Búsqueda Imágenes Maps Play YouTube Noticias Gmail Drive Más »
Iniciar sesión
Usuarios de lectores de pantalla: deben hacer clic en este enlace para utilizar el modo de accesibilidad. Este modo tiene las mismas funciones esenciales pero funciona mejor con el lector.

Patentes

  1. Búsqueda avanzada de patentes
Número de publicaciónUS6569196 B1
Tipo de publicaciónConcesión
Número de solicitudUS 09/597,918
Fecha de publicación27 May 2003
Fecha de presentación19 Jun 2000
Fecha de prioridad29 Dic 1997
TarifaCaducada
También publicado comoCA2315211A1, DE69841333D1, EP1049425A1, EP1049425A4, EP1049425B1, EP2138132A2, EP2138132A3, EP2138132B1, EP2258312A1, EP2258312B1, EP2258312B9, WO1999033414A1
Número de publicación09597918, 597918, US 6569196 B1, US 6569196B1, US-B1-6569196, US6569196 B1, US6569196B1
InventoresIvan Vesely
Cesionario originalThe Cleveland Clinic Foundation
Exportar citaBiBTeX, EndNote, RefMan
Enlaces externos: USPTO, Cesión de USPTO, Espacenet
System for minimally invasive insertion of a bioprosthetic heart valve
US 6569196 B1
Resumen
A system for minimally invasive insertion of a bioprosthetic heart valve. The system includes a collapsible tissue-based valve system, a catheter-based valve delivery system, a surgical platform and a device tracking and visualization system. The collapsible valve system includes: (i) a permanent outer frame (10) that is affixed to the patient using conventional sutures or staples, and (ii) a collapsible valve (20) having a collapsible inner frame (21) that mates with the outer frame (10), and supports valve leaflets (13). The inner frame (21) is moved to a collapsed position and located at the previously installed outer frame (10). The inner frame (21) is then expanded to lock the inner frame (21) to the outer frame (10). The inner frame (21) may be re-collapsed and disengaged from the outer frame (10). A new collapsible valve (20) is then installed, to resume the function of the prosthesis.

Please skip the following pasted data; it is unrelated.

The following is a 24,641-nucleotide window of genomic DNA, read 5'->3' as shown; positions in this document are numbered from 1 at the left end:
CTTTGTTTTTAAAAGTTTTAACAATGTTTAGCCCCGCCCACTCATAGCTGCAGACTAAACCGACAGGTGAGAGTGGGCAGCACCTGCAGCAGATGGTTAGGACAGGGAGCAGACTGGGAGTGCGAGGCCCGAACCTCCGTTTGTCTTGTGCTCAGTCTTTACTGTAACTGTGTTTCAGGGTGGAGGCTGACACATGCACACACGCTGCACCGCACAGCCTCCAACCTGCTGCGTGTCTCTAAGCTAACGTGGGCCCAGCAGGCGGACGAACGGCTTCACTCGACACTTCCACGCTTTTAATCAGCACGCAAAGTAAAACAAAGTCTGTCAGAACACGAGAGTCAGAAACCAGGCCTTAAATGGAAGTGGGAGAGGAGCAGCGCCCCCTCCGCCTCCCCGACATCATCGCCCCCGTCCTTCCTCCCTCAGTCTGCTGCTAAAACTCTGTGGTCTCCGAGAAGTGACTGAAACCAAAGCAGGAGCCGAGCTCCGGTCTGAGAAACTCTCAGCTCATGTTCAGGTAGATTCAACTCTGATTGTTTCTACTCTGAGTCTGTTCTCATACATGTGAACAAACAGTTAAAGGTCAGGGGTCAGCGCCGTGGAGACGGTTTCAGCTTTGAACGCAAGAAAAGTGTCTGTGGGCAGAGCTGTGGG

Imágenes(8)
Previous page
Next page
Reclamaciones(17)
Having thus described the invention, it is now claimed:
1. A heart valve system comprising:
first frame means attachable to tissue; and
second frame means engageable and disengageable with said first frame means, wherein said second frame means includes a plurality of articulated segments, said second frame means movable between an expanded position to engage with the first frame means and a collapsed position to disengage from the first frame means.
2. A heart valve system according to claim 1, wherein said second frame means supports occluding means movable between an occluded position and an open position.
3. A heart valve system according to claim 2, wherein said occluding means includes at least one leaflet occluder.
4. A heart valve system according to claim 3, wherein said leaflet occluder includes biological tissue.
5. A heart valve system according to claim 3, wherein said leaflet occluder includes bovine pericardium.
6. A heart valve system according to claim 1, wherein said articulated segments are rigid.
7. A heart valve system according to claim 1, wherein at least one of said plurality of articulated segments includes a projection member for facilitating the movement of said second frame means between said expanded position and said collapsed position.
8. A heart valve system according to claim 1, wherein said plurality of articulated segments define a first outer diameter when said second frame means is moved to said collapsed position, and define a second outer diameter when said second frame means is moved to said expanded position, said first outer diameter being less than said second outer diameter.
9. A heart valve system according to claim 1, wherein said plurality of articulated segments articulate by pin joints.
10. A heart valve system according to claim 1, wherein said articulated segments articulate by flexible strips.
11. A heart valve system according to claim 1, wherein said articulated segments articulate by ball and socket joints.
12. A heart valve system according to claim 1, wherein said first frame means includes a rigid member having interface means for reversibly engaging said second frame means therewith.